FIG. 3 depicts an illustrative embodiment of a web portal 302 which can be hosted by server applications operating from the computing devices 130 of the communication system 100 illustrated in FIG. 1. The web portal 302 can be used for managing services of communication systems 100-200. A web page of the web portal 302 can be accessed by a Uniform Resource Locator (URL) with an Internet browser such as Microsoft's Internet Explorer™, Mozilla's Firefox™, Apple's Safari™, or Google's Chrome™ using an Internet-capable communication device such as those described in FIGS. 1-2. The web portal 302 can be configured, for example, to access a media processor 106 and services managed thereby such as a Digital Video Recorder (DVR), a Video on Demand (VoD) catalog, an Electronic Programming Guide (EPG), or a personal catalog (such as personal videos, pictures, audio recordings, etc.) stored at the media processor 106. The web portal 302 can also be used for provisioning IMS services described earlier, provisioning Internet services, provisioning cellular phone services, and so on.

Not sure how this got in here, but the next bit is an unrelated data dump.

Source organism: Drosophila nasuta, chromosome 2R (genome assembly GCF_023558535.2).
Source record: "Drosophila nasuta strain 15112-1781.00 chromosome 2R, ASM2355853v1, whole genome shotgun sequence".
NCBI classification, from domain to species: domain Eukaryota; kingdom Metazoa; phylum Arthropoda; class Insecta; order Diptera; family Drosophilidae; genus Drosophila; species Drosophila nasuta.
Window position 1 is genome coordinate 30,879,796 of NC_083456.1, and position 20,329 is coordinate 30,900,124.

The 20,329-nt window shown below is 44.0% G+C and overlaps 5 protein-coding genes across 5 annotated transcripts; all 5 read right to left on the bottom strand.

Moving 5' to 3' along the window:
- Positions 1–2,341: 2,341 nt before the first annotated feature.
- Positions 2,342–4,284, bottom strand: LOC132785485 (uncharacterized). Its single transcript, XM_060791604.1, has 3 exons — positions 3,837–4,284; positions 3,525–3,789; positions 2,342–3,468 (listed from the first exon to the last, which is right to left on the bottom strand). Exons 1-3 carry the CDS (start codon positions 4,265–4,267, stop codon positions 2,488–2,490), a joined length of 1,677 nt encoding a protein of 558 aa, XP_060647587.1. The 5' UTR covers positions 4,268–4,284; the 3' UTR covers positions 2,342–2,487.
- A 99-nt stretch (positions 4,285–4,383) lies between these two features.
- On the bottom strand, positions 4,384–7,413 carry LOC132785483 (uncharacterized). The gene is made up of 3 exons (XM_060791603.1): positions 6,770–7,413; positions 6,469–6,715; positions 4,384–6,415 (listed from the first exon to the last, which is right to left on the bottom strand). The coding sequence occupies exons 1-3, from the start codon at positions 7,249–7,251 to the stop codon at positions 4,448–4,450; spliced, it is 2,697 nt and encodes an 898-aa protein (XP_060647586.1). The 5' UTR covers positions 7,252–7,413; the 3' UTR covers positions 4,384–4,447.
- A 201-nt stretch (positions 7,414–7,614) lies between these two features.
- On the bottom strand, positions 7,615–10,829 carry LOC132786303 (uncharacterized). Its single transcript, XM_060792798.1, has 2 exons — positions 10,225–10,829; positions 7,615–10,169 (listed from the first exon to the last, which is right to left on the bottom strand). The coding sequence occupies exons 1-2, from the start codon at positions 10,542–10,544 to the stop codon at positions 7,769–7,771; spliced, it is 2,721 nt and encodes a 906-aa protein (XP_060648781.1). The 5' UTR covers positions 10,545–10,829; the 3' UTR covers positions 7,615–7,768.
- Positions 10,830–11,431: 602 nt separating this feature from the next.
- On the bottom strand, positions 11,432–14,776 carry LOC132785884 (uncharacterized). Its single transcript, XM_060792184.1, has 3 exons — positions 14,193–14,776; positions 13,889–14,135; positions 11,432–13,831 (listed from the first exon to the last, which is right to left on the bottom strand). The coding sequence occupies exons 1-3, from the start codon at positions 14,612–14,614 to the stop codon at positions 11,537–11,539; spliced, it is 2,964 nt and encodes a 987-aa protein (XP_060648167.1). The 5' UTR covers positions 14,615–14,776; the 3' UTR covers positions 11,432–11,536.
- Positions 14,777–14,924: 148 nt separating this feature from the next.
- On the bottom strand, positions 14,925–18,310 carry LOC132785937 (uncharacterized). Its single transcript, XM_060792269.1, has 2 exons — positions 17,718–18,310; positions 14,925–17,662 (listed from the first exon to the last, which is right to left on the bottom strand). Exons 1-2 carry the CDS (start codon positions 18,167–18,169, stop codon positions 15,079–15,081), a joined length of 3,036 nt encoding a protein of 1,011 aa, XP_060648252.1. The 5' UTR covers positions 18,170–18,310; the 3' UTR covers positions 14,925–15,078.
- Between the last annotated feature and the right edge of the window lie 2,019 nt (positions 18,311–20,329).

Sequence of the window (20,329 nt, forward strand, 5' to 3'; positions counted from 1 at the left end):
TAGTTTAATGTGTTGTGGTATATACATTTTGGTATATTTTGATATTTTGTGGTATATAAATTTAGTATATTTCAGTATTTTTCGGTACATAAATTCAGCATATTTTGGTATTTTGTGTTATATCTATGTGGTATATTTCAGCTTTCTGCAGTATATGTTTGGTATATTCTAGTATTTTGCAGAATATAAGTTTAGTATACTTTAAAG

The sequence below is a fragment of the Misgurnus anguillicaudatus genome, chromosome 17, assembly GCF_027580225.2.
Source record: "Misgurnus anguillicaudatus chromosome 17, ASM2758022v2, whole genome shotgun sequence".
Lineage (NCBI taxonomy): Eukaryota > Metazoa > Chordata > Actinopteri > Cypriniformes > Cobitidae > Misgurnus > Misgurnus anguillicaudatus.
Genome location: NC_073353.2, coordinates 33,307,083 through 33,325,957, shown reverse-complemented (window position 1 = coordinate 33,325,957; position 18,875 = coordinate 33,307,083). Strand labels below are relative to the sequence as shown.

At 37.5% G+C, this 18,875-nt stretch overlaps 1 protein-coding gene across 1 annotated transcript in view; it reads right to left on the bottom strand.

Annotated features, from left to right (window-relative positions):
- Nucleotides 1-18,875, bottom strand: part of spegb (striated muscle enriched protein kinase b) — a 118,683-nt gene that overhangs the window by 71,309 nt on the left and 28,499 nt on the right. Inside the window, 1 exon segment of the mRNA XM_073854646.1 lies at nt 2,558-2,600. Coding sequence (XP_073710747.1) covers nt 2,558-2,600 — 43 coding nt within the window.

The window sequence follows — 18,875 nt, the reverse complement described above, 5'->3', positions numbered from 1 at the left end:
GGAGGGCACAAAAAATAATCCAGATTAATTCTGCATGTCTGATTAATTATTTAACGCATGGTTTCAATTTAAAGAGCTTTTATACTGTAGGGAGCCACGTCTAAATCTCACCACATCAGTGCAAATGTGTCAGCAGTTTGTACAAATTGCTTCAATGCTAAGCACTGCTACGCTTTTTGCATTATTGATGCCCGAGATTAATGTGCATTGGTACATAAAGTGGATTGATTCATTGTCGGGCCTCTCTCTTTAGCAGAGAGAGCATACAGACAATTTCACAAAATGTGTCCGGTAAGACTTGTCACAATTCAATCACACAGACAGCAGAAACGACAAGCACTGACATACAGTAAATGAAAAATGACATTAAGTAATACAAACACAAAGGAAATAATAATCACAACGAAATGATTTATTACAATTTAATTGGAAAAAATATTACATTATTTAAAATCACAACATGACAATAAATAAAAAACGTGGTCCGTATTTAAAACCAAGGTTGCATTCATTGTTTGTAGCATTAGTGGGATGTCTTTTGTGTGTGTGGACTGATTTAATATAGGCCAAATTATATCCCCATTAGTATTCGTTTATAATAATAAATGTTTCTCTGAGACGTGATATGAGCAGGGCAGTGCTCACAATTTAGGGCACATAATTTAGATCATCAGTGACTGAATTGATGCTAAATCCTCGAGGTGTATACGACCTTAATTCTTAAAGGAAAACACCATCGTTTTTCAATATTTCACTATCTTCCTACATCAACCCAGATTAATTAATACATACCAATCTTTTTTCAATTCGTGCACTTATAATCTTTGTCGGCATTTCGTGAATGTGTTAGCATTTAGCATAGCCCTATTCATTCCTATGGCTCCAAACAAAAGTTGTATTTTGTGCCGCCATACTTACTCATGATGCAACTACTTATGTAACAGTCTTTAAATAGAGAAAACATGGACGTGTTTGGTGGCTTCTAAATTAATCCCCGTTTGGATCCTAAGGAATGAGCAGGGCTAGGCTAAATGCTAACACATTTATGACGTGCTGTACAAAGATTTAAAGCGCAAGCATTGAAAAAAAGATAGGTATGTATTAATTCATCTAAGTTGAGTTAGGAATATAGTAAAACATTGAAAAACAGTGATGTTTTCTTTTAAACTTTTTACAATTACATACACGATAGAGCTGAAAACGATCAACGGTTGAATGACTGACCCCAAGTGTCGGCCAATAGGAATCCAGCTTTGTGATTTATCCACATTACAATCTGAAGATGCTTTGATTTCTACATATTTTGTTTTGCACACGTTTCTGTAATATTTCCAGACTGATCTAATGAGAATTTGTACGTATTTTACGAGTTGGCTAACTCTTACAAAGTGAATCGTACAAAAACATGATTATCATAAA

It is contemplated by the present disclosure that the web portal 302 can further be utilized to manage and provision software applications 162, 164, 166, 170, and 172 to adapt these applications as may be desired by subscribers and service providers of communication systems 100-200.